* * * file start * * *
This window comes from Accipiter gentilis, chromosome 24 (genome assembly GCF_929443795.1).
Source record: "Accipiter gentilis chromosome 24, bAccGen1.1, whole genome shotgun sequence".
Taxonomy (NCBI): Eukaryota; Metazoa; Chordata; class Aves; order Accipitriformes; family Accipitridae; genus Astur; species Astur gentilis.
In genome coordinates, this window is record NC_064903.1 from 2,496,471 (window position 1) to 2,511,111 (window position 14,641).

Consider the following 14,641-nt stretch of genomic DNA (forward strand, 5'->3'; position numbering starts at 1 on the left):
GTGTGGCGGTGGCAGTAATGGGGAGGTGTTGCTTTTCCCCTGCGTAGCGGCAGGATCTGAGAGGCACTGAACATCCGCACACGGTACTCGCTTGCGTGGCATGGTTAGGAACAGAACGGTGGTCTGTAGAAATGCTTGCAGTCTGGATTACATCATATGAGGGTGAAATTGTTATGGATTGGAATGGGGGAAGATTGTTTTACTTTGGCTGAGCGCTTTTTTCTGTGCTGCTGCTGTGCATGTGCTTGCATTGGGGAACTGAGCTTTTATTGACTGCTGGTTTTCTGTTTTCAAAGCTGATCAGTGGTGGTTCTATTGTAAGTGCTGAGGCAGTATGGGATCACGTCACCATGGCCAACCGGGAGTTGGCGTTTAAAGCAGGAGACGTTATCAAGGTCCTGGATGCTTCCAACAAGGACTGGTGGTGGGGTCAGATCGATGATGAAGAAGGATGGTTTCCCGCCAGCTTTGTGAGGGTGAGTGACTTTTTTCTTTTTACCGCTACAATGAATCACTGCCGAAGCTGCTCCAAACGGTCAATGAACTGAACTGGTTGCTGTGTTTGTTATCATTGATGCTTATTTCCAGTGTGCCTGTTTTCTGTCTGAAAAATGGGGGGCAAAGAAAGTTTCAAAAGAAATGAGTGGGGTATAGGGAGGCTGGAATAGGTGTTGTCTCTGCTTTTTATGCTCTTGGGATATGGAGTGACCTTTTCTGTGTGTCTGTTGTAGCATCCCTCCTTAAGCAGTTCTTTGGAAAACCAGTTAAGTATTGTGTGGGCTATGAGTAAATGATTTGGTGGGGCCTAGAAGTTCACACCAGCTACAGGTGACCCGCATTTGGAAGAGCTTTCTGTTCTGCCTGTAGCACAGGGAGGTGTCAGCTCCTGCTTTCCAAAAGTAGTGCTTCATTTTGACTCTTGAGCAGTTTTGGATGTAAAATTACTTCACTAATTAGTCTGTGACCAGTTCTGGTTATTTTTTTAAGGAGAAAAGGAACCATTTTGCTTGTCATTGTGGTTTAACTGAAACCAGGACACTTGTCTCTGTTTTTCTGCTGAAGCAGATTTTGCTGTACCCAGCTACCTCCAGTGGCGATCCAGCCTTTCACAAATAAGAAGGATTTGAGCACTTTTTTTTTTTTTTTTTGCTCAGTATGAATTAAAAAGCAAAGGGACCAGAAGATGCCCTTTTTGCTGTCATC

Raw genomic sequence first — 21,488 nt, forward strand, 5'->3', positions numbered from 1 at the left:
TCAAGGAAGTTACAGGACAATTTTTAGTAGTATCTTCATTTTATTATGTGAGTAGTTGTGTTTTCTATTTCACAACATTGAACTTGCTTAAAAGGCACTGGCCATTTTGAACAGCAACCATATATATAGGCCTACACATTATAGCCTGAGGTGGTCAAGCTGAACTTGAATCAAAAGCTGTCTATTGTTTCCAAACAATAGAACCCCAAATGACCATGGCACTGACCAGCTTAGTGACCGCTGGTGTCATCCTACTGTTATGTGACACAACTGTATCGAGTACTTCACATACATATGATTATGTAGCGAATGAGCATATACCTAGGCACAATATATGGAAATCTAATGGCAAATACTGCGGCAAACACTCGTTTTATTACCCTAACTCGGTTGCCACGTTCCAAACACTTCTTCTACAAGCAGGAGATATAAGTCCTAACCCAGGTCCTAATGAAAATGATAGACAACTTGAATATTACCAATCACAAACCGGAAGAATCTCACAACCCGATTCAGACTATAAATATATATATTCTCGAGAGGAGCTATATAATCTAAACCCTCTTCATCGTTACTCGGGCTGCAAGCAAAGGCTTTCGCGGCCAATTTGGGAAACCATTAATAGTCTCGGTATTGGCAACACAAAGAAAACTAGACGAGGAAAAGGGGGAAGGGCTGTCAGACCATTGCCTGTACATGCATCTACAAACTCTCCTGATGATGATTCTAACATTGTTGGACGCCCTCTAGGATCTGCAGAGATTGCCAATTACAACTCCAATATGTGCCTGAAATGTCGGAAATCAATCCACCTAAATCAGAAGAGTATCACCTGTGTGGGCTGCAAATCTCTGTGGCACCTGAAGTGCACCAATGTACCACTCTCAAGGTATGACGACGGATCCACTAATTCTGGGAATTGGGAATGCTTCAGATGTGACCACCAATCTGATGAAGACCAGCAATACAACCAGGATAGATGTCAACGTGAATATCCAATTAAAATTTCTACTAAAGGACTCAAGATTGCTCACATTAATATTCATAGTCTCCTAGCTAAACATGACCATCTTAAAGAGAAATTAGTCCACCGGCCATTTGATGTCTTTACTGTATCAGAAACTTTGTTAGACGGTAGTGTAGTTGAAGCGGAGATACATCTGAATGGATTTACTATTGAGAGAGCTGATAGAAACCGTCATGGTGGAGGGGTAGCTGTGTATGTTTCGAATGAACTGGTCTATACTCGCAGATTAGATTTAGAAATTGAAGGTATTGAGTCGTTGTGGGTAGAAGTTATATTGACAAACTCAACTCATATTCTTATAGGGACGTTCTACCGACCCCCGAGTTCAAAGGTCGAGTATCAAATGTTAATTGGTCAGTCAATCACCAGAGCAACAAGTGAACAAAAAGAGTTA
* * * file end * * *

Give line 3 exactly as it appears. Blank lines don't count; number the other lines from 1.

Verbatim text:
Taxonomy (NCBI): Eukaryota; Metazoa; Chordata; class Aves; order Accipitriformes; family Accipitridae; genus Astur; species Astur gentilis.